My teaching career began 31 years ago, before “active shooter drills” for teachers and children existed. Never did I imagine that schools would become hardened, school resource officers would be part of our school communities, or my children and their peers would describe themselves as the first complete Lockdown Generation. How have we, as a collective society, let this happen?
In 1871, the NRA was established with the purpose of training hunters and marksmen on gun use and safety. It was a hunting and conservation organization with absolutely no reference to the Second Amendment in its materials.
In 1977, this changed. A leadership change took place, with gun rights advocates assuming positions of power in the organization. The NRA’s purpose shifted, as did their messaging. The organization moved to equating guns with freedom and any attempt at commonsense gun reforms as anti-freedom. They became closely aligned with the gun manufacturing industry and currently take millions in contributions from Smith and Wesson and Bushmaster. The NRA uses tactics of fear and division to fight against an invisible enemy that constantly seeks to take your gun.
Against this backdrop of division, Columbine took place in 1999. This was not the first school shooting in the country, but the level of violence kept it in the news for months. Lockdown drills in schools began as a response and became increasingly commonplace across the country.
My first real lockdown came in 2006, when a domestic dispute near our school involved an armed suspect potentially coming onto our school campus. While my children were put into a modified lockdown at their elementary school, the SWAT team went through my school. As they entered the classroom, guns drawn, you were required to show your identification badge. My family watched as the helicopters circled my school on TV, and my husband and I both took our turns in front of the SWAT team.
In 2012, the unimaginable happened and 20 students and teachers were gunned down at Sandy Hook Elementary School. Four days later, my now sixth-grader daughter and I arrived near campus to find police barricades. Once again, I showed my badge and was asked to go to our off-site evacuation location to meet buses that were being diverted. A possible gunman had approached the school gates. On that day, I had to leave my own child with her peers to greet terrified parents picking up their children. My husband and youngest daughter ran to the elementary school office to notify her principal to go into lockdown as well.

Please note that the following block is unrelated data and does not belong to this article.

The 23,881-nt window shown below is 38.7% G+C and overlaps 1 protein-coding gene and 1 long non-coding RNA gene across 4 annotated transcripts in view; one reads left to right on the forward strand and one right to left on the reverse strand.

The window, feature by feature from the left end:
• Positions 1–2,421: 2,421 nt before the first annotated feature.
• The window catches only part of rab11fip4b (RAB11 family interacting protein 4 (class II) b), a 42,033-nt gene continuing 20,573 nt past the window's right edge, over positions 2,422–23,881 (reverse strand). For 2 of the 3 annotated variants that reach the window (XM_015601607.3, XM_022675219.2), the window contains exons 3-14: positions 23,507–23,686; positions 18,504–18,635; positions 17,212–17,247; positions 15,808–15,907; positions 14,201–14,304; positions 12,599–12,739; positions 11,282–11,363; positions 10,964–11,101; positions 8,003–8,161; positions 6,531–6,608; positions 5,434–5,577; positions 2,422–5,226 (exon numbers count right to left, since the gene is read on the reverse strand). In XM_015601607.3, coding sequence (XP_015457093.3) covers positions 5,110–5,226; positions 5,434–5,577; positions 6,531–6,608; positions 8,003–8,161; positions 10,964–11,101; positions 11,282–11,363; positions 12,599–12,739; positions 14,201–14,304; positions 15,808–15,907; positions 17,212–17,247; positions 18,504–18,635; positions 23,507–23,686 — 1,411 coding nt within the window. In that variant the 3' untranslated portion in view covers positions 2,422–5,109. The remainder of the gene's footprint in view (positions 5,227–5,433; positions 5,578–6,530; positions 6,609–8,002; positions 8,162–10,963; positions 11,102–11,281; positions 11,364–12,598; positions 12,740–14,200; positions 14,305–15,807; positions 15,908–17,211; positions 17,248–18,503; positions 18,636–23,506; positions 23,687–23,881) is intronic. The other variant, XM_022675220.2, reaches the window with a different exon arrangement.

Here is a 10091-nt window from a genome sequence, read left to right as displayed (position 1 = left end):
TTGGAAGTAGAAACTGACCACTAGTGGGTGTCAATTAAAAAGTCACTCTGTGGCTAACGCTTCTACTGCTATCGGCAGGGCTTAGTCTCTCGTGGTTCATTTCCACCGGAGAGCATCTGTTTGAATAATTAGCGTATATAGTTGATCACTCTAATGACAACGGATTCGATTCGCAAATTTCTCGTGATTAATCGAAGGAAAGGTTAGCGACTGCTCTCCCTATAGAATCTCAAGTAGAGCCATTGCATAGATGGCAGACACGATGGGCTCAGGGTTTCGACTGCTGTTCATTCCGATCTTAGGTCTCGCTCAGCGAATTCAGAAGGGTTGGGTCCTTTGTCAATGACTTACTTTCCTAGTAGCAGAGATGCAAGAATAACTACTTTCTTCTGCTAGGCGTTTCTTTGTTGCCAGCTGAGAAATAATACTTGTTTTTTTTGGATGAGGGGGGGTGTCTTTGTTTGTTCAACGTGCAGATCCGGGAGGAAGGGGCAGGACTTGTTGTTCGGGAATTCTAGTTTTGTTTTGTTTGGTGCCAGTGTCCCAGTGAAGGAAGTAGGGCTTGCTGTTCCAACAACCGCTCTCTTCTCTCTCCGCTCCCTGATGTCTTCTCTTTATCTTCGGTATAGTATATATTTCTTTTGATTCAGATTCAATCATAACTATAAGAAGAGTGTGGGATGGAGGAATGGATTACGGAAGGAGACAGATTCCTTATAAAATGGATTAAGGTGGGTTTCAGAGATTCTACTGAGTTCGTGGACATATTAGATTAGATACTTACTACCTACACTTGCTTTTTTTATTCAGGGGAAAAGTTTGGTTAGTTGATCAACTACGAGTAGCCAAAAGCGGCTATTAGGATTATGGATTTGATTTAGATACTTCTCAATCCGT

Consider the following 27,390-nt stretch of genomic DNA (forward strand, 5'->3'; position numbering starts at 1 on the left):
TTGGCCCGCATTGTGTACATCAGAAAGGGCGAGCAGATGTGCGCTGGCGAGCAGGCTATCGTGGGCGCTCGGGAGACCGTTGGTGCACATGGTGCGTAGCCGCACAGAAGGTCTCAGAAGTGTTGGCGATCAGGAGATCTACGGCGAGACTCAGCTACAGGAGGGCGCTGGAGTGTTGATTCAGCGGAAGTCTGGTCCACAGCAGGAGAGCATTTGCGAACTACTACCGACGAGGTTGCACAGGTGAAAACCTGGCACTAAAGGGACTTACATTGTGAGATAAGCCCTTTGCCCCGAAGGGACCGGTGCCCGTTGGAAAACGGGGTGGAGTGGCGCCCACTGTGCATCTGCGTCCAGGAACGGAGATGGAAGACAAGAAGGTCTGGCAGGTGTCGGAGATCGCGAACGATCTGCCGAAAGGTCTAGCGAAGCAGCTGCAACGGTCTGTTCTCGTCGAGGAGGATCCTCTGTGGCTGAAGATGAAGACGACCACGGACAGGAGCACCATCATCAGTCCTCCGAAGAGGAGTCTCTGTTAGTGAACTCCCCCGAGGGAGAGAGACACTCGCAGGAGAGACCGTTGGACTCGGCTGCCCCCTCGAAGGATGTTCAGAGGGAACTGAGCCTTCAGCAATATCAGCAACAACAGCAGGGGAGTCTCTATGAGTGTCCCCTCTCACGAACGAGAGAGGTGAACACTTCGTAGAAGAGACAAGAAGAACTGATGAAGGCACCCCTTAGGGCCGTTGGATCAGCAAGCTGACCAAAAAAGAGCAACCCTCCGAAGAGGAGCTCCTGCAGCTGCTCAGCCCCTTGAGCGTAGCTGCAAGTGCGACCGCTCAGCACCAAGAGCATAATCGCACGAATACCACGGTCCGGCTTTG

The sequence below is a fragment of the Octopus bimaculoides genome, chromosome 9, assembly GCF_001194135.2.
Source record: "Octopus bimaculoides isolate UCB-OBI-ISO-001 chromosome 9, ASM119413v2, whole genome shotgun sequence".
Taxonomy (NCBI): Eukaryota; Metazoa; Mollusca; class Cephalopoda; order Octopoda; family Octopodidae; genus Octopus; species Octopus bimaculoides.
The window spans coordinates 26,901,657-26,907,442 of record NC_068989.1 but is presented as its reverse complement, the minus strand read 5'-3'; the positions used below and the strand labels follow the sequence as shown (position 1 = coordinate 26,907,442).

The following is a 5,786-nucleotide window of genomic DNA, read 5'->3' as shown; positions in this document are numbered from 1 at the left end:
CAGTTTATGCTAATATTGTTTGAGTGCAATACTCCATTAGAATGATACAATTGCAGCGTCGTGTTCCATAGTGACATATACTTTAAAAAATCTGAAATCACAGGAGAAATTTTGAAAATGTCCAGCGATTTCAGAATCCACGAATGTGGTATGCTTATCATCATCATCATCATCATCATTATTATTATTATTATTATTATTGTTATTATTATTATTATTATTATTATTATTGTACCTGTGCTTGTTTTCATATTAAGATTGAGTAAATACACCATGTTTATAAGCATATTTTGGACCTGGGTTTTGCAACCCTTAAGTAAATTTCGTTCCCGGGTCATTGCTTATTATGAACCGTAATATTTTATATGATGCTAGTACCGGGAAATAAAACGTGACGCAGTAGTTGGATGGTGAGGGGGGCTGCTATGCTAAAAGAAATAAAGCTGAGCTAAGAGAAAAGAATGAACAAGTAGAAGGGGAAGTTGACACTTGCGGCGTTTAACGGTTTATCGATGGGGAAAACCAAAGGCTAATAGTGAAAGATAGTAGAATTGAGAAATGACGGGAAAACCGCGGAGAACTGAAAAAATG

In the summer of 2016, the propaganda of the NRA expanded in a horrific ad where the “clenched fist of truth” would be necessary against the invisible enemy which “used their media and used their schools” to wage war against the Second Amendment. As a teacher, it was chilling to hear. In early 2017 of that school year, the Parkland school shooting occurred.
By now, my children were in high school. Together, my daughters decided to take the lead and join the call for a March for Our Lives. They put out a social media request, Clara McRae quickly joined them, and Helena Youth Against Gun Violence was born. This group was bipartisan and sought common ground solutions like closing the gun show loophole in Montana and calls for suicide awareness programs, since Montana is second in the nation for suicides.
Unbeknownst to many, they met with their elected officials. Steve Bullock met with them publicly. Jon Tester and Steve Daines met with them privately. Greg Gianforte refused to meet with them. My children told our family stories in front of a crowd of over 1,000. HYAGV organized a candidate forum; all the Congressional Democratic and Libertarian candidates attended. No GOP members came.
As we head into the elections this year, we know NRA executives have been charged with fraud and abuse. The monies they collect have been used to enrich themselves with trips to the Bahamas and expensive gifts for friends. The acceptance of foreign monies has been established as well. The invisible enemy is now antifa and socialists. Somehow, openly carrying an AK-47 at a protest is supposed to be a new normal.
In nightly ads, Steve Daines and Greg Gianforte tout their NRA A ratings. Greg Gianforte is among the top recipients of NRA monies in our Congress. The NRA switched Jon Tester to a D rating in 2018 promoting Matt Rosendale instead.
As a teacher nearing the end of my career, the fear-mongering using this wedge issue has grown old. In this time of COVID, I will endure two days of lockdown drills. I will put your children (socially distanced) under their desks, lock my doors, draw my shades and stand with my pepper spray, ready to protect them. And I will wonder when you will ever say, "enough."
Shannon Kinsella Thomas is a University of Montana graduate who has taught in Missoula and currently teaches eighth grade science in Helena. She counts 35 years in education, teaching in both private and public schools.
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